We explore some of Wikipedia’s oddities in our 6,169,790-week series, Wiki Wormhole.
This week’s entry: My Way Killings
What it’s about: Regrets, I’ve had a few, but then again, not as many as the surprisingly long list of people who faced the final curtain after making the fateful decision to tackle Ol’ Blue Eyes’ signature song at karaoke. The Philippines saw a number of killings over karaoke renditions of “My Way” in the 2000s, although karaoke violence seems to respect no national borders, as we’ll see.
Biggest controversy: The New York Times blamed the Philippines’ “culture of violence, drinking, and machismo,” which feels like pretty broad stereotyping that doesn’t explain why the phenomenon seems to be limited to one song. Filipinos quoted here, like university professor Roland Tolentino, and Butch Albarracin, who owns a Manila singing school, posit that the song’s pride-verging-on-arrogance may rub audiences the wrong way, especially when someone who can’t hold a tune is boasting of having lived a life of few regrets.
Strangest fact: A Japanese band referenced the “My Way” phenomenon. Kishidan, a rock band that typically sings in Japanese, covered the song with a video in which the singer is shot multiple times while singing the song. Although it’s entirely possible that’s a reference to Sid Vicious’ video for his own “My Way” cover version, in which he shoots several audience members for his big finish.
Thing we were happiest to learn: The My Way killings seem to have subsided… for now! The last incident noted here took place in 2014, and that one was nonlethal—a woman attacked a karaoke singer in Seattle for singing Coldplay’s “Yellow.” The New York Times notes six killings related specifically to “My Way,” ending in 2010. Wikipedia places the “My Way”-related killing of “numerous people” firmly between 2002 and 2012. (One factor may be many Filipino karaoke bars simply removing the song to avoid future incident.)
Thing we were unhappiest to learn: Other countries aren’t exempt from karaoke rage. In 2008 a Malaysian man was stabbed to death for refusing to relinquish the karaoke mic (the culprit is listed as “other patrons,” so the audience seems to have risen up collectively against him). The same offense got an American tourist stabbed to death in a karaoke bar in Thailand in 2013. That’s far from the worst karaoke-related violence in Thai history, as a man shot and killed his brother-in-law and seven other people over “repeated renditions” of “Take Me Home, Country Roads.”
Best link to elsewhere on Wikipedia: Most of the links on the My Way Killings page are Sinatra-related, including a full discography, and a discussion of “Frank Sinatra Has A Cold,” Gay Talese’ 1966 profile of the singer for Esquire, widely considered the best celebrity profile ever written. Vanity Fair called it “the greatest literary-nonfiction story of the 20th century.” At that time, Sinatra refused to talk to the press or be interviewed—wary of already-heavy scrutiny of his relationship with 20-year-old Mia Farrow (Frank was 49 at the time), his business ventures, rumored connections to the mob, and his dominance of the music scene fading in the rock era.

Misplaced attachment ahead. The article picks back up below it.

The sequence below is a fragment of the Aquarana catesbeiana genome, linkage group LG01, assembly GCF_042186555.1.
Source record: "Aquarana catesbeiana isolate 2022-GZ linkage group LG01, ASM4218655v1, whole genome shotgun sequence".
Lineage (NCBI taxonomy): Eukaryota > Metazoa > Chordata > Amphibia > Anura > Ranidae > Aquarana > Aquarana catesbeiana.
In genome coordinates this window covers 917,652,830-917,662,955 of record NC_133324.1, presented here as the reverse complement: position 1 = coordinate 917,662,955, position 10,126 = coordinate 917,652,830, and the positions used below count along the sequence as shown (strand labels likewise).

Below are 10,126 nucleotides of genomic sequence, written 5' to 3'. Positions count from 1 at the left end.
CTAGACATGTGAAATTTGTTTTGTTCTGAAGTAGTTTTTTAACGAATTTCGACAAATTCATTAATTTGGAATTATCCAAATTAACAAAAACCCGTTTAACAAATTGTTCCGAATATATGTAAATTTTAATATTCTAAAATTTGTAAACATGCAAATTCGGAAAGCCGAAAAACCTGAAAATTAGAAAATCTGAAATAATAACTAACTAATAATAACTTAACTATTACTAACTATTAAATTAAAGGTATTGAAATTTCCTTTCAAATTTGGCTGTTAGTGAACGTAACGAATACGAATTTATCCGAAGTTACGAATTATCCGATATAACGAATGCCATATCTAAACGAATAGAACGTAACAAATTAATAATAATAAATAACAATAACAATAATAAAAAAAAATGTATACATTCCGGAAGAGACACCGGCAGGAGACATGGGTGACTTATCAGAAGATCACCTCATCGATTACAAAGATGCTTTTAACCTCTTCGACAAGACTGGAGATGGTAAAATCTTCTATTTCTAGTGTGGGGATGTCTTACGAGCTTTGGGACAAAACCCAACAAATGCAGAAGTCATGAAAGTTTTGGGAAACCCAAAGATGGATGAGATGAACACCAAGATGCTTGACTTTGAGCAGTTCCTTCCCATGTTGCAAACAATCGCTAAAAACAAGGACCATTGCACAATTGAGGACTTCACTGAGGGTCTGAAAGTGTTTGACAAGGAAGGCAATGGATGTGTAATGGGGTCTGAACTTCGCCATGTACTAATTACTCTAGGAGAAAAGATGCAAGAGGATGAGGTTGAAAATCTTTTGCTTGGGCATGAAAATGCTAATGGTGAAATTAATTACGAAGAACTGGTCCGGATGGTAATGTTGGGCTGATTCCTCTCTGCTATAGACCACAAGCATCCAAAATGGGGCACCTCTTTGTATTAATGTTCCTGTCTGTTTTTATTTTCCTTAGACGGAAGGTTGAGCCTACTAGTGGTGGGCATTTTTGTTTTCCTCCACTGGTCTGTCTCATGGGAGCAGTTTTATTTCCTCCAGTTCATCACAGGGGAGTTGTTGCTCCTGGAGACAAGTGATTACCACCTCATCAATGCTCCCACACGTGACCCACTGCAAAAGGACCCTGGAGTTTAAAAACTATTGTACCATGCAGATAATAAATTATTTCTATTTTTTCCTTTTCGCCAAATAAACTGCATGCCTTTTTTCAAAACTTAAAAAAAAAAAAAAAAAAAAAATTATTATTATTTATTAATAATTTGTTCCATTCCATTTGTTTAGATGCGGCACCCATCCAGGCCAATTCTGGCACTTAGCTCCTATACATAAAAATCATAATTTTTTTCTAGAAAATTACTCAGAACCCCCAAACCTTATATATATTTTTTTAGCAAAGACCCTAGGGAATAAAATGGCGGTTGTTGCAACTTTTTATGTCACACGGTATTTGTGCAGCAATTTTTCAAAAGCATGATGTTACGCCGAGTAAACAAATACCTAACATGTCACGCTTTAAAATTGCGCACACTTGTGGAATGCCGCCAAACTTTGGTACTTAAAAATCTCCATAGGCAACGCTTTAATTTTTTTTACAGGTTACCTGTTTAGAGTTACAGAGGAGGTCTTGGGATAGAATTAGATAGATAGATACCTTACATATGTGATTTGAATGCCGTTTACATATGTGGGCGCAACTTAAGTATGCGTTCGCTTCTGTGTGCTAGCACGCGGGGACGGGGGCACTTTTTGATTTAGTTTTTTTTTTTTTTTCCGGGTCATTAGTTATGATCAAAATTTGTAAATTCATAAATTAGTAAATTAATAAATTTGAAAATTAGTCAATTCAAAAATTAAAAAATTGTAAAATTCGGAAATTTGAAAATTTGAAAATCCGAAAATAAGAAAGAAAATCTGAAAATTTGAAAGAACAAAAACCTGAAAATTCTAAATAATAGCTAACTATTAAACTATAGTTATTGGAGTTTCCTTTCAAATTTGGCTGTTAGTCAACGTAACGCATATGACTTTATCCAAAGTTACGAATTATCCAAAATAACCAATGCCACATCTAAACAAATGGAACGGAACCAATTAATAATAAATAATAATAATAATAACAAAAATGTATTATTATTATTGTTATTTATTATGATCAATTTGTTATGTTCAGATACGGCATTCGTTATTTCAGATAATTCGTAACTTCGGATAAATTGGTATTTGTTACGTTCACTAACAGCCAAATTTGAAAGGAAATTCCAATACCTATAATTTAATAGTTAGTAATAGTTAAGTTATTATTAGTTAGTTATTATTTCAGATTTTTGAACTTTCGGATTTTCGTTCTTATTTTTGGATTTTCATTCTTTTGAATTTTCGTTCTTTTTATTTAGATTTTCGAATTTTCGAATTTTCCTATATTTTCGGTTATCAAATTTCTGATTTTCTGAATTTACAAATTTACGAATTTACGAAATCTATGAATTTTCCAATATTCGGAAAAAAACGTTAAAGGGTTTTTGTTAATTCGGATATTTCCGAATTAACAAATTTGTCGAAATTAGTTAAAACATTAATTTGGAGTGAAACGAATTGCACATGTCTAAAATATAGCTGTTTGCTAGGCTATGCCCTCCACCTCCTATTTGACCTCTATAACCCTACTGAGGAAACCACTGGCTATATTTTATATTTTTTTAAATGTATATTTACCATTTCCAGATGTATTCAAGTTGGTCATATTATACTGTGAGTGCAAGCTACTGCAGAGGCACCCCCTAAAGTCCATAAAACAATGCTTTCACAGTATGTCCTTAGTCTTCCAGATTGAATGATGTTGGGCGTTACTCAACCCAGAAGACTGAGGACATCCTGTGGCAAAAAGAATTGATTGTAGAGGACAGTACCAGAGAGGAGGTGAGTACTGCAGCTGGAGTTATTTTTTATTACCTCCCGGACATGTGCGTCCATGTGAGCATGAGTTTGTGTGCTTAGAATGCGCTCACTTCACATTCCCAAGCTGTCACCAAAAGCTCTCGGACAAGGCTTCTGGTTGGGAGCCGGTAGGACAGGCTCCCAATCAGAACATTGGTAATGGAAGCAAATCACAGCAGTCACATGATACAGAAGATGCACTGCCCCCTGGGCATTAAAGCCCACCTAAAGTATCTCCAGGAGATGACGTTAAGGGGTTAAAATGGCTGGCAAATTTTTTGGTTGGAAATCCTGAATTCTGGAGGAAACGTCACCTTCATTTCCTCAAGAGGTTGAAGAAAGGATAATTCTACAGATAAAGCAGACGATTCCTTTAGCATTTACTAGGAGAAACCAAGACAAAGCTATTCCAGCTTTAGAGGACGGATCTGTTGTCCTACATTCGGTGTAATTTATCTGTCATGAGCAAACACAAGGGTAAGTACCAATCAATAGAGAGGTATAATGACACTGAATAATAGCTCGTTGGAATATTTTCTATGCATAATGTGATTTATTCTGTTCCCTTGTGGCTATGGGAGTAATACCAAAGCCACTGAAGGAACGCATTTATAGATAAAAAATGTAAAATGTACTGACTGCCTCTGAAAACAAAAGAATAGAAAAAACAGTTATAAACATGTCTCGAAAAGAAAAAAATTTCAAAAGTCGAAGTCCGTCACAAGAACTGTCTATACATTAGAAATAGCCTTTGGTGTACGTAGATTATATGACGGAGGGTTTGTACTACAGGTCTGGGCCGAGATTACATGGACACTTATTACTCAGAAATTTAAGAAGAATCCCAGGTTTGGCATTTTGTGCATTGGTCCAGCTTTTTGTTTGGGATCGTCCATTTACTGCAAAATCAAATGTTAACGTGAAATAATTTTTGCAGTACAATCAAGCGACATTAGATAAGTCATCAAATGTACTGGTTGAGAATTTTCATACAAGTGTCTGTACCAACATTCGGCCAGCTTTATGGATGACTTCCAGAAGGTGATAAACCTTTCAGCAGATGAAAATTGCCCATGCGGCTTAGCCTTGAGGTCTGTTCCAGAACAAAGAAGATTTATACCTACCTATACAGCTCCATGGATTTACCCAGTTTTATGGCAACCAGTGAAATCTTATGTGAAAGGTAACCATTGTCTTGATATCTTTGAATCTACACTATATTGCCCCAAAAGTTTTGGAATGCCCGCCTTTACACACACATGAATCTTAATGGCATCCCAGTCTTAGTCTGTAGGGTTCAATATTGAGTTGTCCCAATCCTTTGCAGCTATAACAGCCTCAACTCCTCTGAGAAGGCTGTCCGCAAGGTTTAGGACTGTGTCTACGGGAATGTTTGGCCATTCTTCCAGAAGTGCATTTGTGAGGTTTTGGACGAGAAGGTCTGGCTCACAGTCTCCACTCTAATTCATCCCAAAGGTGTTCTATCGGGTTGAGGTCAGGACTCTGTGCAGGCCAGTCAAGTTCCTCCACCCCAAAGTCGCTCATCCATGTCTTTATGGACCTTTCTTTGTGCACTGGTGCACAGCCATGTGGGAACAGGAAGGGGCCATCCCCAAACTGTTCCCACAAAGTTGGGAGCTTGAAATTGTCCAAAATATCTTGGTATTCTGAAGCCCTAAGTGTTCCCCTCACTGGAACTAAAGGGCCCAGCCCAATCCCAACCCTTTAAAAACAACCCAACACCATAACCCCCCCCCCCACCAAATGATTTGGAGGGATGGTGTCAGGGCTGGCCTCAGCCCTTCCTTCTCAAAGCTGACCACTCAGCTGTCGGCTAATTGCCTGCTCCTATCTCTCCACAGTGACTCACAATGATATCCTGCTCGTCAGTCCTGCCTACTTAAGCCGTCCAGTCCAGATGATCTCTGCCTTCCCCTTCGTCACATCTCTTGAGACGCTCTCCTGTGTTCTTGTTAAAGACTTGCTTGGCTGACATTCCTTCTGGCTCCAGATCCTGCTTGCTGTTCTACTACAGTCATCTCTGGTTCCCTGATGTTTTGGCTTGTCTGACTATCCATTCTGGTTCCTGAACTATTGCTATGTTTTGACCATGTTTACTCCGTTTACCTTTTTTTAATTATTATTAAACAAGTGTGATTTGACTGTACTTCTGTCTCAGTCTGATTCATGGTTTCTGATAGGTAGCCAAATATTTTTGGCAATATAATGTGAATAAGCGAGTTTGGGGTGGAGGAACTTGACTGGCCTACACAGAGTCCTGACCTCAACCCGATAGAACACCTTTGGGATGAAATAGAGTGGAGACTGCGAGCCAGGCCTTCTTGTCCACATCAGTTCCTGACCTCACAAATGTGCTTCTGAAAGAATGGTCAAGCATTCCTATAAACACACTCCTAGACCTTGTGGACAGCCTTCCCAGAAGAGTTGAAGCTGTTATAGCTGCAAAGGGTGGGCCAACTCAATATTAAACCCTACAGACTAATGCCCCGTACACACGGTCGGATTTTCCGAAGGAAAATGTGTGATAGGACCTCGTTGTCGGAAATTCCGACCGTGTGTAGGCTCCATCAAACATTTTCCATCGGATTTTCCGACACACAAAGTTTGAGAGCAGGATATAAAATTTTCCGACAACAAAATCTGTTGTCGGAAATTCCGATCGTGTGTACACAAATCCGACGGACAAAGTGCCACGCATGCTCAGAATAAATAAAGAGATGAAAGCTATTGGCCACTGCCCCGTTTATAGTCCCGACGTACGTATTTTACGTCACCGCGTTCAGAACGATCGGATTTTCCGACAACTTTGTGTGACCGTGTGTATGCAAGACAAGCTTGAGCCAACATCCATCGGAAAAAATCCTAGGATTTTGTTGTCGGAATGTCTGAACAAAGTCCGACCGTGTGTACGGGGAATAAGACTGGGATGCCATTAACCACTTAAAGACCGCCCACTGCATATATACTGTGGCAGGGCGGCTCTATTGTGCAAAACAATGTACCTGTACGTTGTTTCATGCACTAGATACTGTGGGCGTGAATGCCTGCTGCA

Without ever securing an interview or even speaking to the singer, Talese spent three months observing Sinatra as closely as he could and talking to any associates willing to open up. He told his editor, “by getting rejected constantly and by seeing his flunkies protecting his flanks—we will be getting close to the truth about the man.” Unable to do a traditional interview, Talese instead wrote a novelistic, poetic piece in which Sinatra is a mythic figure, isolating himself from the world while still needing its adulation. A head cold that interferes with the singer’s voice becomes an existential metaphor for human frailty. That kind of writing hadn’t really been seen before in nonfiction, and the piece turned the world of journalism on its ear.
Further Down the Wormhole: “My Way” didn’t just have an effect on the murder rate; it also affected international politics. As part of his sweeping reforms that led to the breakup of the USSR, Mikhail Gorbachev announced the “Sinatra Doctrine” in 1989. For decades, Eastern Europe had been living under the Brezhnev Doctrine, which justified Moscow controlling the affairs of countries under the Iron Curtain for the sake of communist solidarity. Instead, Gorbachev announced, Warsaw Pact nations could manage their own affairs, i.e., do it my way.
In response, Poland selected its first democratically elected president, Lech Wałęsa. Wałęsa had been one of the leaders of the country’s Solidarity movement, and after a newly liberalised parliament created the office of president, he was worried a communist would get the job, so he ran under the slogan, “I don’t want to, but I have to.” He won the Nobel Peace Prize for his efforts in democratizing his country, and is one of the most prominent names on Wikipedia’s List Of Polish People. Oddly enough, one of the people on the list isn’t actually a person. We’ll read about Wojtek Perski, the bear who joined the army, next week.